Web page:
Landscape Architecture Professional Masters Projects

Permanent URI for this collection

Browse

Recent Submissions

Now showing 1 - 10 of 11
  • Item
    Preservation and Regeneration of Muck Soil
    Sun, Jiacheng, (2023)
    "MUCK" is a term that is not common in life, but it is an amazing and rare soil. This soil is widely used in farming, but people don't seem to realise that it is a non-renewable soil that is only allowed to form naturally over time. What is muck soil? How does it form? What does it do? Where is it? Why is it not renewable? How to protect it? In order to solve this series of questions, I designed a set of multi-functional windbreak corridors, tried to use design proposals to protect this amazing soil, and also investigated trying to accelerate the regeneration of the muck soil by means of artificial intervention under the long-term goal.
  • Item
    Coffee co-ops: a key part of rural agriculture development in Laos
    Hu, Yunge (2023)
    Laos is one of the few countries in the world able to boast about its high-quality coffee bean. The first coffee beans were brought into Laos by French colonists in 1900. After trial and error, the Bolaven Plateau, a high mountain area in southern Laos, was selected as the best coffee-growing area. Despite the plateau's status as the primary region for cultivating coffee in the country and accounting for 95% of the total output, vestiges of colonialism still plague these plantations. Farmers were forced to sign unfair contracts, and workers, especially women workers, faced issues of labor exploitation, slavery, and abuse. Remote areas in Laos, such as small and medium-sized coffee plantations on the Bolaven Plateau, bear most of the risks of the coffee industry. These farms are unable to obtain information about new technologies, practices, and market trends, making it difficult for them to improve production methods and compete with larger coffee producers in the region. Meanwhile, due to farmers having limited tools and techniques to grow coffee crops, this outdated planting method ultimately leads to deforestation and soil erosion in the region. In addition, the impact of climate change is affecting the coffee industry in Laos. The frequent changes in weather patterns such as drought and floods directly lead to a decrease in yield, a decrease in coffee bean quality, and an increase in pest and disease problems. Lao female coffee practitioners have been bearing the negative impact of these industry issues. Affected by the social and cultural environment, women can only engage in the most basic labor work in the coffee industry and cannot participate in higher-level transactions and sales processes. The long-term imbalance of rights further leads to the low status of women, who are unable to obtain benefits equal to their labor efforts. This thesis studies the challenges and problems faced by small and medium-sized coffee plantations (with agricultural production areas less than 50 hectares) in the Boravin Plateau. This study adopts a mixed approach to study the socio-economic and environmental factors that affect the sustainability and profitability of coffee cultivation in the region, as well as the employment status and risks of women in coffee plantations. Inspired by the 2019-2020 Sawyer Seminar “Interrogating the Plantationocene,” the thesis proposes an alternative model to the coffee farms of Laos - establish a female-oriented coffee planting cooperative to provide resource, market, and technical support for female farmers. The cooperation model also helps to strengthen the bargaining power of small-scale farmers, enabling them to negotiate better prices and establish more flexible and sustainable livelihoods for women. The paper concludes by discussing the potential benefits of establishing cooperatives, the challenges involved, and the practical steps required to successfully implement this method. Overall, this study aims to understand the current situation of coffee farmers in developing countries, as well as the challenges and opportunities faced by female practitioners in the industry, to gain a deeper understanding of how to develop coffee cultivation in a sustainable and sustainable environment, and to strengthen the economic independence and decision-making ability of women in the coffee industry.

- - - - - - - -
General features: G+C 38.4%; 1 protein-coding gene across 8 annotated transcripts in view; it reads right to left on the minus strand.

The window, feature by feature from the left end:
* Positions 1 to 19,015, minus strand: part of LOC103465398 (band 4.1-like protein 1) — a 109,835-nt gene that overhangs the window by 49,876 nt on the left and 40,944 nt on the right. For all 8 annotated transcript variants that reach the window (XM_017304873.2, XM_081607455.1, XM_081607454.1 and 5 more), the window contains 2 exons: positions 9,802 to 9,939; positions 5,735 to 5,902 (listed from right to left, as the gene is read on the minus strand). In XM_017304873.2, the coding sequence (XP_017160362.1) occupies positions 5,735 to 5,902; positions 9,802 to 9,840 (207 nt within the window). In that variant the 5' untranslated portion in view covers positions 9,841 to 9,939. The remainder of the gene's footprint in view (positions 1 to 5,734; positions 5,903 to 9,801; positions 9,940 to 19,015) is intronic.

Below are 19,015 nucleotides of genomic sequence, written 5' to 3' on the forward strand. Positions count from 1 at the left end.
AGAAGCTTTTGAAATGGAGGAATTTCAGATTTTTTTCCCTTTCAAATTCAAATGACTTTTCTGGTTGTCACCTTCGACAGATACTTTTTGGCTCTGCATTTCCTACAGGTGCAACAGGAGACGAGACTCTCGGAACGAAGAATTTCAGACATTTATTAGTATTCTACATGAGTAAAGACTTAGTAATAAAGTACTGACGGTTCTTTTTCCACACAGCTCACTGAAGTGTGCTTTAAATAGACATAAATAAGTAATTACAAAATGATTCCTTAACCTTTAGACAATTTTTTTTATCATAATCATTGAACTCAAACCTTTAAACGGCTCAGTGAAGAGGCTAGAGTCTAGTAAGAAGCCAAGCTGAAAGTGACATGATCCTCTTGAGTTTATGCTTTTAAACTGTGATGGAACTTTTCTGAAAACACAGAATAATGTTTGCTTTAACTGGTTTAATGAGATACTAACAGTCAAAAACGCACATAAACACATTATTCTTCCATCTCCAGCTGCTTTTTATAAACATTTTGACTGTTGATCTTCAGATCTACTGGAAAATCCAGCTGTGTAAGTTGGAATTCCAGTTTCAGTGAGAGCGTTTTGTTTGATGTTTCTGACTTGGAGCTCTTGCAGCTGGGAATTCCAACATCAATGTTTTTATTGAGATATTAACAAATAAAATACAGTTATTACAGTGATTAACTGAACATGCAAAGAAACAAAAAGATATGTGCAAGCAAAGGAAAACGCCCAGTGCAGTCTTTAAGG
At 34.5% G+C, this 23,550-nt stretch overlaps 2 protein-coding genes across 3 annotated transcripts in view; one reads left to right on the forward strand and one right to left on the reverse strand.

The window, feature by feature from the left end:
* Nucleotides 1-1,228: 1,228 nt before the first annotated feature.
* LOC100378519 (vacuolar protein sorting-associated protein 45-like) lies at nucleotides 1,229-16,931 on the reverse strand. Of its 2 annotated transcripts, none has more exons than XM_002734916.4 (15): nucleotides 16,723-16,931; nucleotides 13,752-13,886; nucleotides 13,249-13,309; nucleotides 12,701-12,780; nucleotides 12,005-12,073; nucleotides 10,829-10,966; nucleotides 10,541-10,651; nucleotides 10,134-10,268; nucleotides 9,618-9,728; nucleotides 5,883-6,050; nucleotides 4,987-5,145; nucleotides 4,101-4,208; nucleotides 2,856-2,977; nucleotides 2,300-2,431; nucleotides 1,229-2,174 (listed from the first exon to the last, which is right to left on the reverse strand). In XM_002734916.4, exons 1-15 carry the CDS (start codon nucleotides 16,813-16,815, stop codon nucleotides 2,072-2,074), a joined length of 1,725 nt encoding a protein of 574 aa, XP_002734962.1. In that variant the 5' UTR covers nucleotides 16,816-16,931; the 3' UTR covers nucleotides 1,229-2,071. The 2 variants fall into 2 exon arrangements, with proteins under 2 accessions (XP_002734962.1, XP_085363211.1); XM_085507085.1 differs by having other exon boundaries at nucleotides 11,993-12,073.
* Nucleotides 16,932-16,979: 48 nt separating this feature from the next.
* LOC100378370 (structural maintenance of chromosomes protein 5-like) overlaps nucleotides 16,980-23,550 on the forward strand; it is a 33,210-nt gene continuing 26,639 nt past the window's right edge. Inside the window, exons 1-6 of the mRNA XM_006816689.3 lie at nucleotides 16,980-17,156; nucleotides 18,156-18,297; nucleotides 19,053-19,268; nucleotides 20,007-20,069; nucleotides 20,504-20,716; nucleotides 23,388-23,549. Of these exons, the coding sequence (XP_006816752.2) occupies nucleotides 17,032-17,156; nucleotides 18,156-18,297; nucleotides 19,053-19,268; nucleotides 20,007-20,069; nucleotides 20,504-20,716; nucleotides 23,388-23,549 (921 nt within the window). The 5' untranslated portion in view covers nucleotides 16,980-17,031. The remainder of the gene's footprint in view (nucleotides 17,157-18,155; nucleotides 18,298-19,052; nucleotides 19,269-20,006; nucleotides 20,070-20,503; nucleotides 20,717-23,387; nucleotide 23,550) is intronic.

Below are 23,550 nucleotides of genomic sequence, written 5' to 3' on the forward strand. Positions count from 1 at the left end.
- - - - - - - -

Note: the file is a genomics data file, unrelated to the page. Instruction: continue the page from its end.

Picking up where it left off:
• Item
    Designing spectrums: the sensroy world of autism and its design implications
    Jensen, Benjamin (2023)